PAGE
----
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Cornerless violins


elderthomas

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I am at the point of varnishing my 5th violin, and am thinking of trying a cornerless violin. I have some redwood and walnut that gave extraordinarily good projection on my second violin (traditional shape). I would like to try it on a cornerless shape. Does anyone have any thoughts on how to deal with the rib structure. Without the corners to glue to, I would think that it would be hard to get it to maintain its shape. One possibility would be to put blocks in the waist to glue the ribs to and cut them away after the back is glued on. I would appreciate any ideas or references anyone may have to offer. I didn't find any past discussions on a search of this forum.

Thanks

Richard

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My friend and fellow violin maker, Francis Cox, makes cornerless violins on a regular basis. The ribs need nothing extra in order to function properly... (other than the two end blocks that is) They don't tend to do anything odd when used alone. Simply bend them guitar shaped, line them, and glue on the plates. Their curve gives them the proper rigidity. Extra steps need not be taken. When I made mine (and I've only made one) I used an inside mold with no problems whatsoever.

Violins without corners tend to have slightly more resonance than 'normal' violins, perhaps because they are less rigid or less massive, but they also tend to lack something in the tone department. They can be difficult to sell in a market where a standard for visual appeal has been well established - but I say go for it anyway. A fiddler bought mine and loved the tone.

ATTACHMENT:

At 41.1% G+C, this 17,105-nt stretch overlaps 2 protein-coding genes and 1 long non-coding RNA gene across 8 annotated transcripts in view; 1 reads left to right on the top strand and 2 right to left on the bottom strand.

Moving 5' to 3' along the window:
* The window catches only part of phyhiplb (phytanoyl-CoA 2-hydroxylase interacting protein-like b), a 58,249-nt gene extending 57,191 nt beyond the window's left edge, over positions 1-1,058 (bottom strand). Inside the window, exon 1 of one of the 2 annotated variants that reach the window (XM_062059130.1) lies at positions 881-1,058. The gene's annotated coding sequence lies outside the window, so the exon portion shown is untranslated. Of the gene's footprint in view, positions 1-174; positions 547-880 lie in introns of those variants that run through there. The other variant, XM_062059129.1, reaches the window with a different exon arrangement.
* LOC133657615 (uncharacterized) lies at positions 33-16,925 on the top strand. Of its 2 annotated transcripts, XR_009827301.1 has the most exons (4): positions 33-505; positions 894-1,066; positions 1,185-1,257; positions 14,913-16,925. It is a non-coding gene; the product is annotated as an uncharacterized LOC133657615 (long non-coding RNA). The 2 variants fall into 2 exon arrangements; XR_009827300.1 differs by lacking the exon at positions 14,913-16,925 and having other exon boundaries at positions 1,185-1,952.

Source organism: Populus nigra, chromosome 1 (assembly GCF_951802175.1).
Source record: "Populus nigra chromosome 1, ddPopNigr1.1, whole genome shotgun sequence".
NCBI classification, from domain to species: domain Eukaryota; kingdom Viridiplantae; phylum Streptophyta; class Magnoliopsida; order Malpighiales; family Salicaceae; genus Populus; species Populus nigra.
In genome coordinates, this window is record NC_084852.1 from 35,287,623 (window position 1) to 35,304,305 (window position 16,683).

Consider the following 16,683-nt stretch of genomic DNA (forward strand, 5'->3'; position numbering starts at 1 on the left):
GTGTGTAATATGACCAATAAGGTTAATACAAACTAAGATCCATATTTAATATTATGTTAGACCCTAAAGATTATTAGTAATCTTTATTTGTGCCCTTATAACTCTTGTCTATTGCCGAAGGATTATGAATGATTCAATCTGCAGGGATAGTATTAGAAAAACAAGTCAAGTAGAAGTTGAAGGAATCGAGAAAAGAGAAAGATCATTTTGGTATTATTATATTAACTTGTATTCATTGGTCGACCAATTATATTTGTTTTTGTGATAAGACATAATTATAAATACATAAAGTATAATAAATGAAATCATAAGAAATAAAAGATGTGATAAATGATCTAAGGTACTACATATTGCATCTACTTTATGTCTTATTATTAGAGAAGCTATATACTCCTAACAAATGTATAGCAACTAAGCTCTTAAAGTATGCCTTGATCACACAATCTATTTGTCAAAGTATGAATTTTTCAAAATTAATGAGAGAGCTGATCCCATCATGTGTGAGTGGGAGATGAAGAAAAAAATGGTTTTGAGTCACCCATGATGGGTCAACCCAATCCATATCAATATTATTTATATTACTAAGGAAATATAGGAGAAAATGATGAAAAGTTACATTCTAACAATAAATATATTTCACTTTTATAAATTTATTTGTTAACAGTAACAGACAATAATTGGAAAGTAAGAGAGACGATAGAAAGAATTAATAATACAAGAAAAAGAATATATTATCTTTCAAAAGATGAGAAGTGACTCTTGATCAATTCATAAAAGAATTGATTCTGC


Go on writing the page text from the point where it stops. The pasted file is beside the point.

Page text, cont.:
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Thanks for the suggestions and links. I have found a few other links and I see that one version (Chanot) http://www.usd.edu/smm/Violins/1800-1849/Chanot.html of a cornerless violin has flush edges (no overhang). At first thought that seems to have the advantage of simplicity.

Craig, What type of edges did you use? Not having had the experience of making one before, I thought that using an additional block on the form near the waist where the ribs could be glued to temporarily, would make them easier to shape to the form. Where did you get the shape for the form you used? I generated a form on the computer by using some eliptical curves on each end and joining them with a couple of sinusiodal curves. This didn't seem to look too bad. Do you use the traditional widths at the upper and lower bouts, c-bout, and body length?

I am not making it with the idea of selling it, although I would not be adverse to the idea if someone wanted it.

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The shape of his violas is not quite "unique" because Helen Michetschlager makes both cornerless and 2 cornered ones, although I don't know who was making them first. I've seen a picture on the web of a cornerless violin with no rib. Can't figure out how to hold the chinrest on?

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My understanding was that the cornerless Strad was originally built as some other type of instrument, possibly a type of viola da gamba, and was later converted. The Hills' book says he made viols in a figure-8 shape. I've actually been thinking it might be fun to make a treble viol based on that instrument, if I could find drawings or good photographs to work from.